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Re: Gene you poor soul

On Wednesday, May 22, 2019 05:34:17 AM Gene Heskett wrote:
> I do have an MFC at .21 on the local net.  One of Brothers tabloid sized
> Color inkjets. Windows 10-home doesn't seem to be aware of it. What I
> need for this job is a bare-a$$ed color printer, but all I could find at
> Staples last week were physicly huge MFC's.  Wally has some really cheap
> $40 ones, but I suspect that I'd have to buy one per job because the
> heads would dry up and clog between uses. Back when I was a fan of
> epsons, the cost of the inks was $250/year just to print the nightly
> amanda reports to exercise the printer. That worked out to about $1 a
> sheet and it still got clogged.  I didn't do that with the last one and
> wound up with the head hopelessly clogged, would not clean, 2 weeks
> after I parked it on the table from new in the box. $500 for an AI1. For
> this, I need something that fits in a briefcase, and Just Works, maybe
> once a month.  Is such a beast even made today?  Doubtfull.

Just some comments on ink jet printers (and cartridges clogging).

I've had what I have to consider very good luck with a Canon BJC-3000 printer 
which uses the BC-33e print cartridge.  That is a cartridge with ink tanks 
separate from the print head.

I rarely have clogs (at least in the last 5 years or so), but when I do, I've 
accumulated a (very few) empty ink cartridges which I fill with (I refill my own 
cartridges, by the way) rubbing alcohol, and, when the head is clogged, I slip 
one of those in and print a test sheet with one of those (it helps if there is 
some residual ink in the old cartridge (or, if necessary, add a little so that 
you can see, on the test print) whether all the nozzles are working (seeing 
transparent rubbing alcohol is difficult when "printed").

Another thing I've thought of doing, but haven't felt a desperate need so far 
is adding a little bit of rubbing alcohol) to the inks when I refill the 
cartridge.  (Maybe 5%?)

I know there are periods of at least a month when I don't print anything and 
my printhead is not clogged.

(At least once I did get the error message something like "waste ink tank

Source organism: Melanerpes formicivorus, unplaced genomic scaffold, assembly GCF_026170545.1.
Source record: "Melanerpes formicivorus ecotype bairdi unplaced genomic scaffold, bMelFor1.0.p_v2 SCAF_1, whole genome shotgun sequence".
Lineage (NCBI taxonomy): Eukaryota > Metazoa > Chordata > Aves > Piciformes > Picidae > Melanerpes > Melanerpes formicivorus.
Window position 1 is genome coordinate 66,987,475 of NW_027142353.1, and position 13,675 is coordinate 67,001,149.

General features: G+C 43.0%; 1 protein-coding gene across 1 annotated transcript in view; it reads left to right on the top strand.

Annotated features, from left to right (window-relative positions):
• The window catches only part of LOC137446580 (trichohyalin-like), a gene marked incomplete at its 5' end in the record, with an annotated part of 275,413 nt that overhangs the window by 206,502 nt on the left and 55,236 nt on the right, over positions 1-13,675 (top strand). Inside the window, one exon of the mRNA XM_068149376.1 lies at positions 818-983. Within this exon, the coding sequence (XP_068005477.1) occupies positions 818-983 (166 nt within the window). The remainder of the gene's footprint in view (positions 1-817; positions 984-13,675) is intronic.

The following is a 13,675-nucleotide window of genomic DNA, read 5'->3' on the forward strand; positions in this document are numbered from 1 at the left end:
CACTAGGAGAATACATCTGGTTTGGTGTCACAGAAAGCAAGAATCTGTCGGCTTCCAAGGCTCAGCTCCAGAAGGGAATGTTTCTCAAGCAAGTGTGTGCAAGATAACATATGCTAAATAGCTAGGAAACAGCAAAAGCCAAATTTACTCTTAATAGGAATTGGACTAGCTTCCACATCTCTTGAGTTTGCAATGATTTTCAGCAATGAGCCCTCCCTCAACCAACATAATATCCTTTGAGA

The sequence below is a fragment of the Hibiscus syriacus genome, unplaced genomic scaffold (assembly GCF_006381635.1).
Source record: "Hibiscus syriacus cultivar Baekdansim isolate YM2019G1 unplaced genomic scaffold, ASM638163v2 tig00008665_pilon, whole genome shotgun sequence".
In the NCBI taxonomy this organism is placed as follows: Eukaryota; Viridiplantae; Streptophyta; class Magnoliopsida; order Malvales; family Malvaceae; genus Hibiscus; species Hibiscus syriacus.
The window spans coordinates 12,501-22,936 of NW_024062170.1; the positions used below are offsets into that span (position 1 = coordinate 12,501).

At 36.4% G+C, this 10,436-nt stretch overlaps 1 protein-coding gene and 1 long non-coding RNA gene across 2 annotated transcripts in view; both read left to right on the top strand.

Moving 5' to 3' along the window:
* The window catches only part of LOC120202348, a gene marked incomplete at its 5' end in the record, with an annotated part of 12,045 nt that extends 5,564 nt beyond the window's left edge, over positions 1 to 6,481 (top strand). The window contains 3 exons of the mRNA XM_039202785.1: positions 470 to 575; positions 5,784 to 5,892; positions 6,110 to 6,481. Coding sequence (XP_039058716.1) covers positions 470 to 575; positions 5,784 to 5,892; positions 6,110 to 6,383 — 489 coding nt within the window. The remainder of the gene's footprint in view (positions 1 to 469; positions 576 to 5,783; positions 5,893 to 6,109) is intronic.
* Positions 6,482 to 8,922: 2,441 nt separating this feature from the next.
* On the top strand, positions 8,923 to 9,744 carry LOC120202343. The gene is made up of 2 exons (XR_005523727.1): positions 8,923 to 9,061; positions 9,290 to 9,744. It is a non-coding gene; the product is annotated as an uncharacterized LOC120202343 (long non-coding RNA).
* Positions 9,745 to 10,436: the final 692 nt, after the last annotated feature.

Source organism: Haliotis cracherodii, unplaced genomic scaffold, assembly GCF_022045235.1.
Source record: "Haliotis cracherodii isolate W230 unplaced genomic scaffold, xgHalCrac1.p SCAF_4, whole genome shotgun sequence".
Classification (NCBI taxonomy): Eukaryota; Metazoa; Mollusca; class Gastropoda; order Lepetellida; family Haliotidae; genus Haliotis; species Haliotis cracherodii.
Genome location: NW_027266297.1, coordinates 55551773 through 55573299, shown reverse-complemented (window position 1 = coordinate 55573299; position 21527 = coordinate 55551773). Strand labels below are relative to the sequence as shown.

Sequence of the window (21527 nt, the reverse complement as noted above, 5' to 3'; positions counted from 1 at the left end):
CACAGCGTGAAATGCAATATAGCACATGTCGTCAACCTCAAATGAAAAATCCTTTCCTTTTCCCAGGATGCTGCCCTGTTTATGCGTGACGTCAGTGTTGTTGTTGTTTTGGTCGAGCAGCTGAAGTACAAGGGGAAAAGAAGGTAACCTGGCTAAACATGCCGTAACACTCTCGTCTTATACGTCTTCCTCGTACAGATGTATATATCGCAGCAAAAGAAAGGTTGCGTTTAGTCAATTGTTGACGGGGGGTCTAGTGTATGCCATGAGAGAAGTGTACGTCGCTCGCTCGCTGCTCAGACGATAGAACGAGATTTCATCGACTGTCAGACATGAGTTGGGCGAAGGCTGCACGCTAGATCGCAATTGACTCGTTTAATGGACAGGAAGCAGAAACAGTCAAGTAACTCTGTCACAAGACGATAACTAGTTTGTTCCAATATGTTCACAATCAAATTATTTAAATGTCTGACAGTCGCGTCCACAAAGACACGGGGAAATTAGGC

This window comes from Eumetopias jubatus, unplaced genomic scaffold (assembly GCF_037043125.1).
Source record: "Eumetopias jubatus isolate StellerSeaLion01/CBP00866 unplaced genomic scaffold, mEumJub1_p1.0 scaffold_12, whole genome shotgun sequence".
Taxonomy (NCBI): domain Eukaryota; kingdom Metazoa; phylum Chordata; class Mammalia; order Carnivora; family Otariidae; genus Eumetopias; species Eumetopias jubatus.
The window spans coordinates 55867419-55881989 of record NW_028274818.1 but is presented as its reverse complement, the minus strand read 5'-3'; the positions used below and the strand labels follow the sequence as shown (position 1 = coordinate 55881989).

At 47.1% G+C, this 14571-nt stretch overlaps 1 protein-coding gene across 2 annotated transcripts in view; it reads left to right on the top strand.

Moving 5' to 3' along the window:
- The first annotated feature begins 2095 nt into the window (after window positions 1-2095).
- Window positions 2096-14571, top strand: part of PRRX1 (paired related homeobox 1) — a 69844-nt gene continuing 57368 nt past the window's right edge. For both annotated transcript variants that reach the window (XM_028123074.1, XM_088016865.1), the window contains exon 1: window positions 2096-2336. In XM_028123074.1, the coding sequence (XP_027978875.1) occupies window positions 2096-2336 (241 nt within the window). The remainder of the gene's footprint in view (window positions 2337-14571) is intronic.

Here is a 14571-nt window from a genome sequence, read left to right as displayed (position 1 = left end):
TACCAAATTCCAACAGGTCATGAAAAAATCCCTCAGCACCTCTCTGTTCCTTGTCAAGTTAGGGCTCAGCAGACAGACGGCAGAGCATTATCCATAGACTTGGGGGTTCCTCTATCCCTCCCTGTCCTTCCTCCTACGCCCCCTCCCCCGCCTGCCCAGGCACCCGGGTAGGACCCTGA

full" and had to take the printer pretty much all the way apart to clean the 
fabric pad that they call the "waste ink tank".  If it happens a 2nd time, 
I'll probably try to reset the error without cleaning that pad (put I'll make 
sure the printer is sitting an a disposable surface (pad of old newspapers?) 
just in case I get a leak.

Refilling your own ink cartridges makes the ink very cheap, I think on the 
order of $0.01 or $0.02 per page (I did some calculations once, but I don't 
remember the results, but it is so little that I don't care about it).

At that time, Canon cartridges (especially this one) were the easiest to refill 
-- just open up a hole, use a syringe to inject some ink, then reseal that 
hole either with a screw of some tape (actually, I put tape over the hole and 
then "threaded" a self-tapping screw into it -- the tape acts as sort of a 
gasket -- I don't know if the cartridge needs to be hermetically sealed ;-)

Some cartridges are much more difficult to refill, either because of the design 
or because of a chip that tries to prevent you from reusing a refilled 
cartridge.  On an HP that I used for a while, I found a way to get around 
that, but those cartridges did tend to clog and I don't use that printer 

Oh, I did burn out a cartridge on the BJC-3000 once -- the Linux drivers 
(CUPS, iirc) did not (and, afaik, still don't) watch the low ink sensor -- the 
cartridge ran out of at least one ink during a fairly long printing job, and 
that burnt out the head.  Since then, I periodically lift the lid, put out the 
ink tanks (you have to to see the ink level), and make sure there is plenty of 
ink in the liquid reservoir (there is a reservoir that holds liquid that feeds 
into the sponge in another part of the reservoir.)

Last time I checked into it, Canon had started to include a chip to prevent 
cartridge refill -- I don't know if they still do or not.  I know that at a 
much higher price point ($200 to $400) they make printers with separate 
(liquid) ink reservoirs that are made to be easily replaced (and, I'm sure 
they could be refilled).

I am sure there are other cartridges (from other manufacturers) that are easy 
enough to refill.

(I did get a free Canon Pixma MX492 (all in one) from a neighbor that seems to 
work well (well, all I've done with it so far is use it as a copier -- I'm 
sure it will work well as a printer, I'm not sure how well it will do as a 
scanner although, iirc, Canon does make a scanner driver for Linux for it).  I 
am a little leery of the ease of refilling because the reservoir is a sponge 
with no separte liquid compartment).

Anyway, I guess my point is that you can do quite well with an inkjet printer 
if you pick one for which the ink cartridges can be refilled.

PS: If there is a chance that your printout will get wet for some reason, a 
laser printer is probably a better choice.  The ink jets that I use use 
pigmented black ink (and I rarely print in color) and, on the few occasions 
I've got water on a page, there has been little or no smearing.  (I try to 
blot rather than wipe any water (or other liquid).